“Sydneysiders,” a.k.a. Sydney locals, are spoiled when it comes to food and drink, but in all the best ways. They expect—and get—quality raw ingredients, from dreamy produce (try not to swoon over the avocados) to top-notch meats and seafood, most of it produced or harvested domestically. Australia's proximity to Asia makes the cuisines of that continent ubiquitous, and often they're incorporated seamlessly into everyday eating, adding welcome acidity and spice that elevate dishes to new levels.
A sunny, California-like climate means dining al fresco is usually an option, and it's almost unbelievable how high the standards are for coffee here. Only surprisingly high prices might stop an enthusiastic eater, but if it's any consolation, there's no need to tip much—10 percent is optional in nicer establishments. Read on to discover what makes this a dreamy destination for discerning palates.
On any weekday in Sydney, it's striking how many people are eating breakfast. Simple, sure, but sitting down for a morning meal is noticeably more popular here than in the U.S. Here, breakfast is a normal way to take a business meeting, and the leisurely pace underscores the city's overall laid-back vibe. The city's many lovely cafés also let the sheer quality of the produce shine. At most of them, it's possible to order fresh-pressed fruit and vegetable juices and a side of perfectly ripe avocado with everything.
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With its base of local creatives, Surry Hills may be ground zero for Sydney's café culture. To see where it all began, head to the original Bill's, which opened almost 20 years ago on Crown Street (though the spare, light-filled dining room seems straight out of Brooklyn 2014) and now has other locations around town and even internationally. The place is famous for its rich and fluffy scrambled eggs, and thick ricotta hotcakes smothered in bananas and honey butter.
Sydneysiders take their coffee very seriously, and one place that does it right is Bootsdarling in Darlinghurst, also a great bet for the quintessential Aussie breakfast of avocado toast. (Beware the full portion of two hulking slices of crusty bread slathered in ripe green fruit—a half portion is enough.) Pair it with a flat white, which is like a cappuccino with less foam, and grab a seat in the cozy dining area built from reclaimed wood. If you're still hungry after breakfast, head to Bourke Street Bakery, where an older Aussie classic, the sausage roll, has been given a revamp. Try the pork and fennel option, a filling bundle of golden pastry dough wrapped around the fragrant meat.
Over in the surfer paradise of Bondi (that's “Bond-Eye”) Beach, something about the seaside light makes lingering over lunch even more appealing. Skip the tourist traps and head to Jed's Foodstore, a local favorite with plenty of outdoor seating where you'll want the Kurasawa egg bowl, scrambled eggs with brown rice, nori, teriyaki tofu, wasabi, and a generous helping of avocado, served with chopsticks. It sounds weird but works, and it illustrates the fluid way Asian and other flavors are integrated into day-to-day Sydney fare.
Speaking of Asian food, it's everywhere, from cheap bowls of Malaysian laksa to truly excellent high-end Chinese. If you only eat with chopsticks once in Sydney, do it at Billy Kwong, the sustainable, seasonal Chinese restaurant run by Aussie TV personality Kylie Kwong. On the menu and her lengthy list of daily specials, Kwong emphasizes native Australian ingredients, like warrigal greens (similar to spinach) stuffed into dumplings, or mealworms (an aboriginal staple) stirred into fried rice. If you're not in the mood for unusual foods, stick with the excellent crispy duck or the pork belly.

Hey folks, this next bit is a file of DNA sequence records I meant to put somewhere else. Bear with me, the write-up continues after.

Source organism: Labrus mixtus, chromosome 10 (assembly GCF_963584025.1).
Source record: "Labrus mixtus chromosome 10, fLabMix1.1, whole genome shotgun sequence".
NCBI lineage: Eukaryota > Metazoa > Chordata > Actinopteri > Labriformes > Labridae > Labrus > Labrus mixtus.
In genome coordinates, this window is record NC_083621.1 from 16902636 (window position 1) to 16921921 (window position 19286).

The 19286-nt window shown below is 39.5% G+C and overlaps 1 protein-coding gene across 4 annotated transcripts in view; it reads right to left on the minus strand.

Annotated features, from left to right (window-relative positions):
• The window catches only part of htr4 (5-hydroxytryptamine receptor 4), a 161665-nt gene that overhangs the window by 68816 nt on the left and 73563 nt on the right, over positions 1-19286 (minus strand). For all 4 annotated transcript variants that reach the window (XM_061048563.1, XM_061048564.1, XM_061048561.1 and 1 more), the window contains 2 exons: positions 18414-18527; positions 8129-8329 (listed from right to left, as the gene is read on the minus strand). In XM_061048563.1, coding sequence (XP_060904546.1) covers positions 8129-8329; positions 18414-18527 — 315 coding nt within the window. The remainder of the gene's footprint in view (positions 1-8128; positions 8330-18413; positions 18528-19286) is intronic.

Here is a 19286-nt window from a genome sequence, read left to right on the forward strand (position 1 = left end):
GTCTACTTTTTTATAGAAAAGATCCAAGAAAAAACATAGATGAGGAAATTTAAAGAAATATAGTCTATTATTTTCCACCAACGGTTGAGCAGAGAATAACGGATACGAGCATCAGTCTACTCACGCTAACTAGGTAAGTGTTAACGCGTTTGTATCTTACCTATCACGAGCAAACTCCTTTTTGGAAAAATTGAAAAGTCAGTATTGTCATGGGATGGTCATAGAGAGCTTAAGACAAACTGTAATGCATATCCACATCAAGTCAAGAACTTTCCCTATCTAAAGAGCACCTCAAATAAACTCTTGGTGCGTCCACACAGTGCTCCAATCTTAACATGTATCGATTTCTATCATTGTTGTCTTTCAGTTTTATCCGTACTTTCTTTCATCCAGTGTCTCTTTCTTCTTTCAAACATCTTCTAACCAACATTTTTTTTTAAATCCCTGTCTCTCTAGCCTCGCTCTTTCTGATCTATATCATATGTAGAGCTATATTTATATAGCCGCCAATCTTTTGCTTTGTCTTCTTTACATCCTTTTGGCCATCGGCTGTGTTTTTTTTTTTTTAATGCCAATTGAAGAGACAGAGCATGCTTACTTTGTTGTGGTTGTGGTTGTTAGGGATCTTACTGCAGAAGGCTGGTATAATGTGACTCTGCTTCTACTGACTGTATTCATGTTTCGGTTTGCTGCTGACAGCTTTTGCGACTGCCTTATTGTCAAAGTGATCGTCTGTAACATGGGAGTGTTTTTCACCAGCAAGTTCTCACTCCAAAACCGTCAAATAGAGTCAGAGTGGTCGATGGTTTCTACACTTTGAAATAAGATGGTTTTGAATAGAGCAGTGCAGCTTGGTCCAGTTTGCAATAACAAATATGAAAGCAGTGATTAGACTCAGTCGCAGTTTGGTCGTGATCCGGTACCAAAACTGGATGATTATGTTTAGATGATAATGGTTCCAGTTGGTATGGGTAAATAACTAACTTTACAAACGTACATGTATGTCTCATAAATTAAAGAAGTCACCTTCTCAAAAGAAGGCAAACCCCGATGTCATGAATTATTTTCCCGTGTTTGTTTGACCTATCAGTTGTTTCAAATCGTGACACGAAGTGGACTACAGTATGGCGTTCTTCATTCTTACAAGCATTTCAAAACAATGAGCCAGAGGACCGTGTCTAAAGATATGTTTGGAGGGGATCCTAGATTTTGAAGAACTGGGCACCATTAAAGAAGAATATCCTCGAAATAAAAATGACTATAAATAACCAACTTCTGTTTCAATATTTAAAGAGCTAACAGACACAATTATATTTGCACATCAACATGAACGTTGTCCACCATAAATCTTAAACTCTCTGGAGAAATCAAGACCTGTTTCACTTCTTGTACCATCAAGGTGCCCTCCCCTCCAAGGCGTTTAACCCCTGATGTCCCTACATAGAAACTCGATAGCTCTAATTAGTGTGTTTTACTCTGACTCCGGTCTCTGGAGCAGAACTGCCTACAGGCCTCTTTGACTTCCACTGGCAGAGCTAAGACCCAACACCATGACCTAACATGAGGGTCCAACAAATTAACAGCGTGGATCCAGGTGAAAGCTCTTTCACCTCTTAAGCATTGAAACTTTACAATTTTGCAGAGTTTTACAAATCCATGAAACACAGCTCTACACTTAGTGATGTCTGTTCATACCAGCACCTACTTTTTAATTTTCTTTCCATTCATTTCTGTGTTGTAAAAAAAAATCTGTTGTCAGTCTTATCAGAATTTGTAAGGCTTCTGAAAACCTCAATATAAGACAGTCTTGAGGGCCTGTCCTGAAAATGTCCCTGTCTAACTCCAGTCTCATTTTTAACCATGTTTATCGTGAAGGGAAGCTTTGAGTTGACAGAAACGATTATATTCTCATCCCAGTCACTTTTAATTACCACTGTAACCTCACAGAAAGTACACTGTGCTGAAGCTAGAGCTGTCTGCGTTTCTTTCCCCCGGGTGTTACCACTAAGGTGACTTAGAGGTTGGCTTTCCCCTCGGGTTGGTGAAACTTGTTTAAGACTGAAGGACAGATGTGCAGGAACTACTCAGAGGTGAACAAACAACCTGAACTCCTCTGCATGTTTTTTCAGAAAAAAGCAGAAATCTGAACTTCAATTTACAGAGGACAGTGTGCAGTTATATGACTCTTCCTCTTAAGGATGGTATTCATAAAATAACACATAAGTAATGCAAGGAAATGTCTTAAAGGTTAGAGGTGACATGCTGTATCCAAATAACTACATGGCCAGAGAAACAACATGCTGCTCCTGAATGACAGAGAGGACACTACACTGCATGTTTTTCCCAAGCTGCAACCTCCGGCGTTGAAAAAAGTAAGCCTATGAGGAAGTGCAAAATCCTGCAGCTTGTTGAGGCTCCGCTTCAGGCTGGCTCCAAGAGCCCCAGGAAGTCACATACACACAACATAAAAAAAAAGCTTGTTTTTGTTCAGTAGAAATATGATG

Another celeb chef, Neil Perry, has an excellent, high-end Chinese restaurant called Spice Temple underneath his flagship Rockpool restaurant. Here, Perry mines the regional cuisines of outlying provinces like Sichuan, Yunnan, and Xinjiang (anything but the Cantonese food that's ubiquitous in Sydney). You can't go wrong with this menu, but for something surprising and different, try the yellow noodles—these house-made wheat strands are laced with turmeric (a Xinjiang touch) and topped with Wagyu beef, chili, and Sichuan peppercorn.
When sticker-shock fatigue eventually sets in, Chinatown is the salve. The small area near the city's Central Business District centers on Dixon Street, where there's a festive night market on Friday evenings. Here and on parallel Sussex Street, you'll find multi-story shopping malls housing food courts that offer some of the best meal bargains, like the offal-laden No.1 soup at Happy Chef inside Sussex Centre (401 Sussex Street), or the ramen at Gumshara in Harbour Plaza's Eating World food court (252 Sussex Street). Also affordable: reliable Thai at Chat Thai and line-inspiring Malaysian at Mamak, which is famous for its freshly made roti.
Drinkers aren't neglected in this town, either, particularly since a change in laws in 2008 made it possible to secure permits for so-called “small bars” (drinking establishments with a capacity of less than 120 people). Sydney's cocktail scene has exploded since then, and there's a bar to suit every taste, especially for those who like hidden ones. For example, Asian-themed Grasshopper is tucked down a dark alleyway, and so is the nearly-impossible-to-locate yet insanely popular Baxter Inn, Drinks International's 7th best bar of 2014. Voodoo enthusiasts can head to Papa Gede's, Rockabilly lovers should hit up Mojo Record Bar, and anyone who likes fizzy cocktails in a diner setting should visit Hinky Dinks. The daily menu at Bulletin Place is crafted around farmers' market ingredients, and if that doesn't please, ask the barman for something special. Just be sure to practice moderation: Your bar tabs adds up fast when drinks average $20 Australian ($17.50) a pop.